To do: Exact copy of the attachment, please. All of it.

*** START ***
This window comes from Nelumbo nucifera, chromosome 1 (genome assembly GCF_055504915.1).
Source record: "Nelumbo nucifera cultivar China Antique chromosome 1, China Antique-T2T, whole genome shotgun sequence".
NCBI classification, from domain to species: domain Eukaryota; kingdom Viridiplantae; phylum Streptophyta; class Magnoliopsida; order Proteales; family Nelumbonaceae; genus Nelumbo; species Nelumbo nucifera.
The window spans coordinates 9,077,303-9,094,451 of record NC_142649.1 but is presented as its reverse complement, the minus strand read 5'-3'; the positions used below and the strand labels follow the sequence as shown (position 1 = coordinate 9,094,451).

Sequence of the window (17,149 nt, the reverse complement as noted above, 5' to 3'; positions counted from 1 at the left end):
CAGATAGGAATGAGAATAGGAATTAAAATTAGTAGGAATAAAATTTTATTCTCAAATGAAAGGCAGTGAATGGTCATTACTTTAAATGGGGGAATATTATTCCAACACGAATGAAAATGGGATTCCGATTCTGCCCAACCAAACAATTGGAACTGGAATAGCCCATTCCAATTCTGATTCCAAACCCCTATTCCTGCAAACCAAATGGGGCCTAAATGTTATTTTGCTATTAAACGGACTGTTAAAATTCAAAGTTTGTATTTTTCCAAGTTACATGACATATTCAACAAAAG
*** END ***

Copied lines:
This window comes from Nelumbo nucifera, chromosome 1 (genome assembly GCF_055504915.1).
Source record: "Nelumbo nucifera cultivar China Antique chromosome 1, China Antique-T2T, whole genome shotgun sequence".
NCBI classification, from domain to species: domain Eukaryota; kingdom Viridiplantae; phylum Streptophyta; class Magnoliopsida; order Proteales; family Nelumbonaceae; genus Nelumbo; species Nelumbo nucifera.
The window spans coordinates 9,077,303-9,094,451 of record NC_142649.1 but is presented as its reverse complement, the minus strand read 5'-3'; the positions used below and the strand labels follow the sequence as shown (position 1 = coordinate 9,094,451).

Sequence of the window (17,149 nt, the reverse complement as noted above, 5' to 3'; positions counted from 1 at the left end):
CAGATAGGAATGAGAATAGGAATTAAAATTAGTAGGAATAAAATTTTATTCTCAAATGAAAGGCAGTGAATGGTCATTACTTTAAATGGGGGAATATTATTCCAACACGAATGAAAATGGGATTCCGATTCTGCCCAACCAAACAATTGGAACTGGAATAGCCCATTCCAATTCTGATTCCAAACCCCTATTCCTGCAAACCAAATGGGGCCTAAATGTTATTTTGCTATTAAACGGACTGTTAAAATTCAAAGTTTGTATTTTTCCAAGTTACATGACATATTCAACAAAAG